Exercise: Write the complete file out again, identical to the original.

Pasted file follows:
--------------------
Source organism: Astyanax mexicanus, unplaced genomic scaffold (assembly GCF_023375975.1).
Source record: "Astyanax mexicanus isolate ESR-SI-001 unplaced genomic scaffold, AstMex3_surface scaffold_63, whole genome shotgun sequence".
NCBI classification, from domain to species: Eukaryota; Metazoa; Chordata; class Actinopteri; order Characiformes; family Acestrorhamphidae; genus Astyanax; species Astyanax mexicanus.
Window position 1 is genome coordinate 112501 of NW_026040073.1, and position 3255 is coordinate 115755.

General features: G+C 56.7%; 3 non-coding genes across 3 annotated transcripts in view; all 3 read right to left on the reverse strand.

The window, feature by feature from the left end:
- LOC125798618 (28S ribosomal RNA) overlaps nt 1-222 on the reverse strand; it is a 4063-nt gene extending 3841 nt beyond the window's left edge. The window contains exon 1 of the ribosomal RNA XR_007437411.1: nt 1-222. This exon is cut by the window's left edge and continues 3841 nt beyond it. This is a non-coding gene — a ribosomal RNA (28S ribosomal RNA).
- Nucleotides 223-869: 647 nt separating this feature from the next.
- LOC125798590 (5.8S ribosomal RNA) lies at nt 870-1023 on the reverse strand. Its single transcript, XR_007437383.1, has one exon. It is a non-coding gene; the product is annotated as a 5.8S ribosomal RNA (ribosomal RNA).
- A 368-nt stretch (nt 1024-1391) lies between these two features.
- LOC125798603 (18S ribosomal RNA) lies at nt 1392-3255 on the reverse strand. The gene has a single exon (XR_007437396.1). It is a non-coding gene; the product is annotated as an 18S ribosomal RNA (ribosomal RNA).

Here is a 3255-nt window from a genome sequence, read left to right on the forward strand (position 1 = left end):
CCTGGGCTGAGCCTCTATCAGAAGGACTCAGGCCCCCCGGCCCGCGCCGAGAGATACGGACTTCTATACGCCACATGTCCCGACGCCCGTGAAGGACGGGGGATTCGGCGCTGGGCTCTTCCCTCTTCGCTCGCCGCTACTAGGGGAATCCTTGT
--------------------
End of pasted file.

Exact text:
Source organism: Astyanax mexicanus, unplaced genomic scaffold (assembly GCF_023375975.1).
Source record: "Astyanax mexicanus isolate ESR-SI-001 unplaced genomic scaffold, AstMex3_surface scaffold_63, whole genome shotgun sequence".
NCBI classification, from domain to species: Eukaryota; Metazoa; Chordata; class Actinopteri; order Characiformes; family Acestrorhamphidae; genus Astyanax; species Astyanax mexicanus.
Window position 1 is genome coordinate 112501 of NW_026040073.1, and position 3255 is coordinate 115755.

General features: G+C 56.7%; 3 non-coding genes across 3 annotated transcripts in view; all 3 read right to left on the reverse strand.

The window, feature by feature from the left end:
- LOC125798618 (28S ribosomal RNA) overlaps nt 1-222 on the reverse strand; it is a 4063-nt gene extending 3841 nt beyond the window's left edge. The window contains exon 1 of the ribosomal RNA XR_007437411.1: nt 1-222. This exon is cut by the window's left edge and continues 3841 nt beyond it. This is a non-coding gene — a ribosomal RNA (28S ribosomal RNA).
- Nucleotides 223-869: 647 nt separating this feature from the next.
- LOC125798590 (5.8S ribosomal RNA) lies at nt 870-1023 on the reverse strand. Its single transcript, XR_007437383.1, has one exon. It is a non-coding gene; the product is annotated as a 5.8S ribosomal RNA (ribosomal RNA).
- A 368-nt stretch (nt 1024-1391) lies between these two features.
- LOC125798603 (18S ribosomal RNA) lies at nt 1392-3255 on the reverse strand. The gene has a single exon (XR_007437396.1). It is a non-coding gene; the product is annotated as an 18S ribosomal RNA (ribosomal RNA).

Here is a 3255-nt window from a genome sequence, read left to right on the forward strand (position 1 = left end):
CCTGGGCTGAGCCTCTATCAGAAGGACTCAGGCCCCCCGGCCCGCGCCGAGAGATACGGACTTCTATACGCCACATGTCCCGACGCCCGTGAAGGACGGGGGATTCGGCGCTGGGCTCTTCCCTCTTCGCTCGCCGCTACTAGGGGAATCCTTGT